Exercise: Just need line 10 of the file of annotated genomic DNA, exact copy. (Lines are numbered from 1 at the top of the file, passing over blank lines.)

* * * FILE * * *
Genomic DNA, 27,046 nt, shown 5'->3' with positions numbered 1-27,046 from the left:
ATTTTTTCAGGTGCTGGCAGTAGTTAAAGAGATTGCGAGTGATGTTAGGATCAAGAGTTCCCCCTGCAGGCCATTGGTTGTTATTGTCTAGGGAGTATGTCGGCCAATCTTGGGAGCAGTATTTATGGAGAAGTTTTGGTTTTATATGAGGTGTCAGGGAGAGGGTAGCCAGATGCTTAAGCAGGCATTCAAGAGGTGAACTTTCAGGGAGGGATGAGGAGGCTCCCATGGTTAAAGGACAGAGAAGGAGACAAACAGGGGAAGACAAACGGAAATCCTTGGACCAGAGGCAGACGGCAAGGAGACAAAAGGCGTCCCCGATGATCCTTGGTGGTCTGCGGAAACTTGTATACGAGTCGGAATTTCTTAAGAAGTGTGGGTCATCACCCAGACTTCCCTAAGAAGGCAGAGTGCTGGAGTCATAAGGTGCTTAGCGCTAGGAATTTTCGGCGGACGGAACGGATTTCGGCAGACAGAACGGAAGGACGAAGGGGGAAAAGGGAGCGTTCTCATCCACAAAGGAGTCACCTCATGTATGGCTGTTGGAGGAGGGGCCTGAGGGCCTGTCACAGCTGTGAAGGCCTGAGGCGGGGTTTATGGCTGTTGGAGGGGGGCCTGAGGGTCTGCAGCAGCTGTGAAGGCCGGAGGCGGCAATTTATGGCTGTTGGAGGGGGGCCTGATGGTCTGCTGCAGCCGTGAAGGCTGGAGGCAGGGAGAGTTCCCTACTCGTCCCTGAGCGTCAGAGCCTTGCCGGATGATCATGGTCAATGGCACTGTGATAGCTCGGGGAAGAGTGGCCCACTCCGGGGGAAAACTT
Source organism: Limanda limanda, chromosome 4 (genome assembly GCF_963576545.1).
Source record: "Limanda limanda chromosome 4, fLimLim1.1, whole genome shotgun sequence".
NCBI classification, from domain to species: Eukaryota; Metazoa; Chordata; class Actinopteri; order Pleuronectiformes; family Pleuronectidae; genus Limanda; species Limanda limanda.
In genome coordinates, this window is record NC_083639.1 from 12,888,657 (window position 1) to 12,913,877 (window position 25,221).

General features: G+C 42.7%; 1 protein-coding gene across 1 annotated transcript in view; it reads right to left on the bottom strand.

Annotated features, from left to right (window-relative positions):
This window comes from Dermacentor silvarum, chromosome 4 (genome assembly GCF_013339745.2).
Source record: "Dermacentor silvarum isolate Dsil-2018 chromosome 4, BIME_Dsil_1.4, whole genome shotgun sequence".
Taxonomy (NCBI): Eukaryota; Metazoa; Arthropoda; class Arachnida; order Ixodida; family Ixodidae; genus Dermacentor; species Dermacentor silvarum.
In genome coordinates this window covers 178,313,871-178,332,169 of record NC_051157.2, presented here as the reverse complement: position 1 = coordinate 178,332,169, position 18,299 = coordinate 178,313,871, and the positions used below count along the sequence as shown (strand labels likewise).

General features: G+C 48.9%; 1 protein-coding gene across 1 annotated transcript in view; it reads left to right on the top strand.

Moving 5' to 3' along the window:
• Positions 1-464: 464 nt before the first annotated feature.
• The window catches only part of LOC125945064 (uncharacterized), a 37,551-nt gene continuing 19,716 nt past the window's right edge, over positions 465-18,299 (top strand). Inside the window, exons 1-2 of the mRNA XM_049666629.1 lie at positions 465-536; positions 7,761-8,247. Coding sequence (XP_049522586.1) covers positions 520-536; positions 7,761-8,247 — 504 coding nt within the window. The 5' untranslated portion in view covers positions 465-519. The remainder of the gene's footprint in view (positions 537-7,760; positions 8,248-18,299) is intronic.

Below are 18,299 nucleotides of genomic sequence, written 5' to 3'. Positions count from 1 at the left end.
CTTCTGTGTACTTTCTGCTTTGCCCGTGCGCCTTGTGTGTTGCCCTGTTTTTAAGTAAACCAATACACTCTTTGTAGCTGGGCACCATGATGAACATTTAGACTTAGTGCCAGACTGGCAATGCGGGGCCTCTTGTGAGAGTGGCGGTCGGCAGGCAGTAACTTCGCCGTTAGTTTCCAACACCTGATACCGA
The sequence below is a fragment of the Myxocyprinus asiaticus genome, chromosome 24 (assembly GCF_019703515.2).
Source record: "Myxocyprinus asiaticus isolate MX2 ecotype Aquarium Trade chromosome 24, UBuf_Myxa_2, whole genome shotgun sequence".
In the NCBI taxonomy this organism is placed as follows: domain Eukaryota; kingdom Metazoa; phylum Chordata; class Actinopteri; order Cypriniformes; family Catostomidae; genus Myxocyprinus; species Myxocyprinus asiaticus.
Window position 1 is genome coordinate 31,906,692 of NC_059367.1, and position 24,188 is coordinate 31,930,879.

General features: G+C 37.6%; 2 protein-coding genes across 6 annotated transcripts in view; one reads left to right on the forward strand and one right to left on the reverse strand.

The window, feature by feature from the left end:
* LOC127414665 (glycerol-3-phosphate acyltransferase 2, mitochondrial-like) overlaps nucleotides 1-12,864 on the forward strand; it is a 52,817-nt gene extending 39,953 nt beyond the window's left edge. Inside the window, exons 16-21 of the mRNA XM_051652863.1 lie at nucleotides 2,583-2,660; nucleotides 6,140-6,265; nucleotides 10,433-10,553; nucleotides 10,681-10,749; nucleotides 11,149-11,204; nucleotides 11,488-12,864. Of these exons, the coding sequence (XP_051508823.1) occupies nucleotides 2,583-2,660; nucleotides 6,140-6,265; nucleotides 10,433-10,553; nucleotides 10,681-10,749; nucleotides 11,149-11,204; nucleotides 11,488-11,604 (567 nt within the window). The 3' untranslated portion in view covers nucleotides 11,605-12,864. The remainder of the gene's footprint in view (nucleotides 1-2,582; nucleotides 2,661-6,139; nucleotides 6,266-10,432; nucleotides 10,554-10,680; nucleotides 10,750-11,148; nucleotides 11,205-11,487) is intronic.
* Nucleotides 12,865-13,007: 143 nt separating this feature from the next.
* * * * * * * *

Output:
Source record: "Dermacentor silvarum isolate Dsil-2018 chromosome 4, BIME_Dsil_1.4, whole genome shotgun sequence".